He rules out the possibilty of his group going to Jaffna under such circumstances. The PLOTE, EPRLF and TELO are similarly reluctant despite the army”s concern about specific problems which are seen to be developing in the peninsula . If one were to go by the experience of the Indian army and the SriLankan security forces in the cleared areas of the northeast between 1988 and 1994, these can be seen as problems requiring some form and some degree of direct input from anti- LTTE Tamil groups.
The President, apparently carried away by the assertions of assorted Tamil intellectuals, peaceniks and Sudu Nelum types and, of course, by the belief in her own power over the Tamil masses, bungled the whole thing at the very begining when the Tamil militants were eagerly clamouring to land in Jaffna . The army, also, which expected things to go much more smoothly in peninsula, did not press the government too hard at that time to have the non LTTE groups to ease the strain on troops.
Today, the ex-Tamil militants are not too keen to rush to the aid of the government because they feel
a) that the invitation to work in Jaffna at this juncture is to arrest what they see as the “growing contradiction between the army and the people”.
b) that the peninsula is fast becoming a theatre where keeping down LTTE operations to a mangeable level is poltically and militarily has become much tougher than in the east or in the cleared areas of the Vanni.
c) that with the onset of the monsoons in the coming months, the LTTE will go for more widespread and bigger attacks on army positions in the peninsula.
d) that infilteration into the most secure areas cannot be prevented even by them as the Tigers consolidate their position further in the uncleared sectors.
True, the army is not going to fall apart if these groups continue to decline “the invitation to work in the peninsula.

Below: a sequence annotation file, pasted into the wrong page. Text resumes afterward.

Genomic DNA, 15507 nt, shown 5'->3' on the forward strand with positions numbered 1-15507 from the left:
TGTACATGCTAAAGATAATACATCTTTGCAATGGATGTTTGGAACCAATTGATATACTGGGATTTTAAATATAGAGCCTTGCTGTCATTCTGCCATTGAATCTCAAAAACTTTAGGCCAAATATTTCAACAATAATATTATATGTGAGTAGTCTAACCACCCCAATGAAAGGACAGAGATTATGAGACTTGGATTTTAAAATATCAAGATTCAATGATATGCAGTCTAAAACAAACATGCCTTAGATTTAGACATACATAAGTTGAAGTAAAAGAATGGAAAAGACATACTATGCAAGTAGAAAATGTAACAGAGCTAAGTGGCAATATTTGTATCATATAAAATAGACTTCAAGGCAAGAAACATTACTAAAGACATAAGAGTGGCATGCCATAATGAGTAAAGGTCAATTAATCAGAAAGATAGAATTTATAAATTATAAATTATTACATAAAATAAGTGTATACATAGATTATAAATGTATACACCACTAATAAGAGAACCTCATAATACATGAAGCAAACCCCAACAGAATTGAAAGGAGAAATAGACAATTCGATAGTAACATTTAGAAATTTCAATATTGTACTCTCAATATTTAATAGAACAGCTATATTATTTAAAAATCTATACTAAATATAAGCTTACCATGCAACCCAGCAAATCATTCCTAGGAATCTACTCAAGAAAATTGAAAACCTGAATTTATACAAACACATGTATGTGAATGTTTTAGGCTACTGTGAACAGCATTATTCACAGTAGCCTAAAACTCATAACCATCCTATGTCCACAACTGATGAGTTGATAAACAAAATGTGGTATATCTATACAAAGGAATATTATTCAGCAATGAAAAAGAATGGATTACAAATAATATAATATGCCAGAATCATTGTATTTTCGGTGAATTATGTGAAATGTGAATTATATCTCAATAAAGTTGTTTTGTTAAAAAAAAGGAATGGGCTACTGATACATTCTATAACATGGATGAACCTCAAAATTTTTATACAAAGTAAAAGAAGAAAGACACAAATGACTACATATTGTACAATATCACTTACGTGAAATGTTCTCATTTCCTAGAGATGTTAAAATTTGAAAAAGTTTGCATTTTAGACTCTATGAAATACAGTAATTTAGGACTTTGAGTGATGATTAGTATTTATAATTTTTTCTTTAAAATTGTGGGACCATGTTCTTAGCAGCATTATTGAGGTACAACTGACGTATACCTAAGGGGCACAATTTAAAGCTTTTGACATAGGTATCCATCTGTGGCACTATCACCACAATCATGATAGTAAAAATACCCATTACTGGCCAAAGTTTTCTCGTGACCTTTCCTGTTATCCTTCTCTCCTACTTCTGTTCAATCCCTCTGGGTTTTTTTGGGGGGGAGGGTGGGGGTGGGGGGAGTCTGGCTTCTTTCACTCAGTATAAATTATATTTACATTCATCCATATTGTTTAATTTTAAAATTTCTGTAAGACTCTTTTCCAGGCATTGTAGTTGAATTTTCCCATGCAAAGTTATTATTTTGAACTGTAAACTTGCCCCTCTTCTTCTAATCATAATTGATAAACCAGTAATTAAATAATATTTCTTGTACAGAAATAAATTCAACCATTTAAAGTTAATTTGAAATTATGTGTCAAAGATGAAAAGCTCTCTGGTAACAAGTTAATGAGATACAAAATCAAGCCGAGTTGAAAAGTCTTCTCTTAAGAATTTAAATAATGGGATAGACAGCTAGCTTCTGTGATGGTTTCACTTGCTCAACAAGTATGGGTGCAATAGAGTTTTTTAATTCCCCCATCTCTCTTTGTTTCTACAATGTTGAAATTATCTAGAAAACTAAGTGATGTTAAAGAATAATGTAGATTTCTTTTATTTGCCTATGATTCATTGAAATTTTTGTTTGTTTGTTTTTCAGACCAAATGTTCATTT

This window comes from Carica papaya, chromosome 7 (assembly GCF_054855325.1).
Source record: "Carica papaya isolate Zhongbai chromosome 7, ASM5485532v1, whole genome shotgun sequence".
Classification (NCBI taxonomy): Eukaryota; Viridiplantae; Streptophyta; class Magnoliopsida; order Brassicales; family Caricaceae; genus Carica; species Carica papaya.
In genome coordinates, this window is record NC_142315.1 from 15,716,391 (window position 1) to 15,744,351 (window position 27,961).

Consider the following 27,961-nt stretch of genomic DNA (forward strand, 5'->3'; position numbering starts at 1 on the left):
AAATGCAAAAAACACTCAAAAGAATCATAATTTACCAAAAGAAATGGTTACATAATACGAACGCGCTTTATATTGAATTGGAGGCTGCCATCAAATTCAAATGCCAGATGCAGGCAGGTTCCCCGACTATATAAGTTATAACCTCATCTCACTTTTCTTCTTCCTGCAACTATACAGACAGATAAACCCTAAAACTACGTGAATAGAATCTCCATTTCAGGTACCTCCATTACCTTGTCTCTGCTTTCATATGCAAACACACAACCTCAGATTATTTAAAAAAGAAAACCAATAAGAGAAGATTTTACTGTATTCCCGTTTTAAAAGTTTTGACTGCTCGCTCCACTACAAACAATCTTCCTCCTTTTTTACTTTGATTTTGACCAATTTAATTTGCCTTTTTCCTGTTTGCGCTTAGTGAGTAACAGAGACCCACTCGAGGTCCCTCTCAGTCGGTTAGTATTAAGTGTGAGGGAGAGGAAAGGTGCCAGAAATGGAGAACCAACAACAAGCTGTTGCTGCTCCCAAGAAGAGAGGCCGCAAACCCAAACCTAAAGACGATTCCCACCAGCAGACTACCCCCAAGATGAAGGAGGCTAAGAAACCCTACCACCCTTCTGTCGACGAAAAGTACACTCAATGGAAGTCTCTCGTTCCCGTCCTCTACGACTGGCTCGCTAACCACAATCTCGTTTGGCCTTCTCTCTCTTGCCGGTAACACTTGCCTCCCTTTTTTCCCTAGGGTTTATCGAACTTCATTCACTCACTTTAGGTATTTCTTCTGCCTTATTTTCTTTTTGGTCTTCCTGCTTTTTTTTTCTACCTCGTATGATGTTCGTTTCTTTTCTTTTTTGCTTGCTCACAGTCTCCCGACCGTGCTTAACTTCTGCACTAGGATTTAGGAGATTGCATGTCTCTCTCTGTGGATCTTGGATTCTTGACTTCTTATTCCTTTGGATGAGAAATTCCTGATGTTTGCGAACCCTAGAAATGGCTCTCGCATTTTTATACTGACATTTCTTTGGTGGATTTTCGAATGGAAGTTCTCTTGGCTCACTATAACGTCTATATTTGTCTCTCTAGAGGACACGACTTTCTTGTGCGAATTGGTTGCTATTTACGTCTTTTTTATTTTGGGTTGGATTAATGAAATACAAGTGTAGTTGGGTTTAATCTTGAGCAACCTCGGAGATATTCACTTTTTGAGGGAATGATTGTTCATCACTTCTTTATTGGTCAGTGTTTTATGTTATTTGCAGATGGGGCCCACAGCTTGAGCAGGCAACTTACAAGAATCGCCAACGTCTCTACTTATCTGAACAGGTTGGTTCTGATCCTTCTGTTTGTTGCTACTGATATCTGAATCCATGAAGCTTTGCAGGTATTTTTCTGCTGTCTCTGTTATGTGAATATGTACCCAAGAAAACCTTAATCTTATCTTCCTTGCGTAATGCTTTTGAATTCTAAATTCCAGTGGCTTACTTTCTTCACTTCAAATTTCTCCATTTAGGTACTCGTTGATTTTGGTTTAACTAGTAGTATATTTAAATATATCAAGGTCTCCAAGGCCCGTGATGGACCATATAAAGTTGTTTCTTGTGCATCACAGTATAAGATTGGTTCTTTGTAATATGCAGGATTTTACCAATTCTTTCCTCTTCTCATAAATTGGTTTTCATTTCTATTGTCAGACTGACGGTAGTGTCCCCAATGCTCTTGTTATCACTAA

But then, the ground situation in Jaffna today is such that regular counter-guerrilla operations deep into the uncleared areas are necessary to ease the increasing pressure on military”s vital link routes and defended zones.
This in turn requires some measure of political and social influence over the large population living in the uncleared areas like Valigamam or the Thalayadi- Sempiyanpattu coast and hinterland east of the Kandy road or in the numerous villages beyond Sarasalai, the last army position north of the defended zone of Chavakacheri. Without such influence and rapport with the population, precise, preemptive and persistent action against the systematic LTTE build up in these areas is not possible. The political - military role of the non-LTTE groups which know the people, their mindset and the complex local terrain is crucial for this. This is why the army and the government want the groups to go now.
But the PA leadership has neither their unconditional backing nor the number of troops which may be required to manage the situation without aid of the non LTTE groups in Colombo.
The peninsula therefore is no more a laurel but a quagmire - though it might be a bit too late when the government realises that it is so.